The number of choices for automating login authentication is a messy alphabet soup of standards and frameworks, including SAML, WS-Federation, OpenID Connect, OAuth, and many others. Today I will take a closer look at OAuth and recent developments that favor this standard.
The idea behind all of these standards is to automate the login process, so your users don’t have to remember their many login and passwords for connecting to various resources. That sounds great in theory, but getting the automation to work properly isn’t always easy or obvious. To pull this off, you have to conquer some technical challenges that involve just-in-time user provisioning, adapting to consumer-based SaaS services as well as supporting enterprise apps, and understanding exactly how they provide the automation itself.
OAuth began its life about seven years ago as an open standard that was created to handle authorization by Twitter and Google. It has seen a lot of revisions since then. OAuth now has two different versions in current usage; v2 is the most recent and more capable and more widely used. The two aren’t compatible and rely on two different sets of standards specifications (more specifically, RFC 5849, superseded by RFC 6749). Today OAuth has dozens of supporters.
A good example of how OAuth is used is when two websites are trying to accomplish something on behalf of a user: both of them have to figure out how to approve the user and get that unit of work done. If you have to think of it as something, don’t call it a protocol: it actually is the authorization plumbing inside the authentication protocols. A good explanation of the more technical underpinings of OAuth and its relationship to authentication and OpenID and SAML can be found here.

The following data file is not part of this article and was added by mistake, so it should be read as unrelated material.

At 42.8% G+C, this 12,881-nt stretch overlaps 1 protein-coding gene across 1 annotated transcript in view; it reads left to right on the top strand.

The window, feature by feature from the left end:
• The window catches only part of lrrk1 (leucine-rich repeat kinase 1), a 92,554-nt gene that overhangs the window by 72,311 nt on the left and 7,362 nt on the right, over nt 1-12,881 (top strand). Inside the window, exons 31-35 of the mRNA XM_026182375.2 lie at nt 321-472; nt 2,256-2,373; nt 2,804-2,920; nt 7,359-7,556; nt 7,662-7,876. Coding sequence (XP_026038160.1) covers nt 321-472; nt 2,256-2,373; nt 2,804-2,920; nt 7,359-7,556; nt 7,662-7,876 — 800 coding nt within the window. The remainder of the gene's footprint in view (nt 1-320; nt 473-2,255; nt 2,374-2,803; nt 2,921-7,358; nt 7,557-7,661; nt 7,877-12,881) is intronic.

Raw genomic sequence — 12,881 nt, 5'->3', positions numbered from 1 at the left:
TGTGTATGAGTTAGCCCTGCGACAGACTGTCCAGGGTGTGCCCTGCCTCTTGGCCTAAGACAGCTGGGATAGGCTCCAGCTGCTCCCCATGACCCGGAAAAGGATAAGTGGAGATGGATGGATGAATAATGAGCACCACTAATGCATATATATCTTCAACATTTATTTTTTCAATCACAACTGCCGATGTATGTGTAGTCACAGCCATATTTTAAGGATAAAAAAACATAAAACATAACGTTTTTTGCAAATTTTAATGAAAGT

Okay, so having gotten that out of the way, where does OAuth show up in security practice? Typically, enterprises adopt OAuth through using a single sign-on tool, such as Ping Identity, Okta, or SecureAuth. These tools control the overall login process by connecting an identity provider, such as Active Directory, with a collection of applications. The actual process is that instead of a user directly entering their username and password into an app’s login screen, they work with an identity provider that encrypts and then federates their credentials to the apps as part of the authentication process. Once this chain of events is setup, a user doesn’t really see what happens: they click on an app and they are logged in properly. Corporate security managers like this process to be hidden, because then they don’t have to worry about resetting individual users’ passwords.
Another example is with iBoss’ Web Gateway Security. iBoss makes use of OAuth to integrate its security policies with users’ Google accounts to cover BYOD situations and manage guest wireless access. A customizable captive portal automatically binds these BYOD users to a variety of directory services including Active Directory, eDirectory, Open Directory, and LDAP.
Earlier this year, Google updated its G Suite with the ability to do OAuth apps whitelisting. This means that a site administrator can have more granular control over what third-party apps do with G Suite data. You can set up permissions for specific data types, such as allow access to your staff’s Google Drive documents but not their contact lists, for example. This prevents rogue apps from accessing data unintentionally.
OAuth isn’t perfect: attackers can still phish a user’s credentials during the authentication process using man-in-the-middle attacks, which is one of the reasons why Google is providing more control over OAuth across its SaaS app suite. And OAuth also doesn’t provide encryption or client verification: you will need to employ Transport Layer Security for these protective features. Nevertheless, it is being used for more apps and gaining wider acceptance, and should be a part of your security toolkit.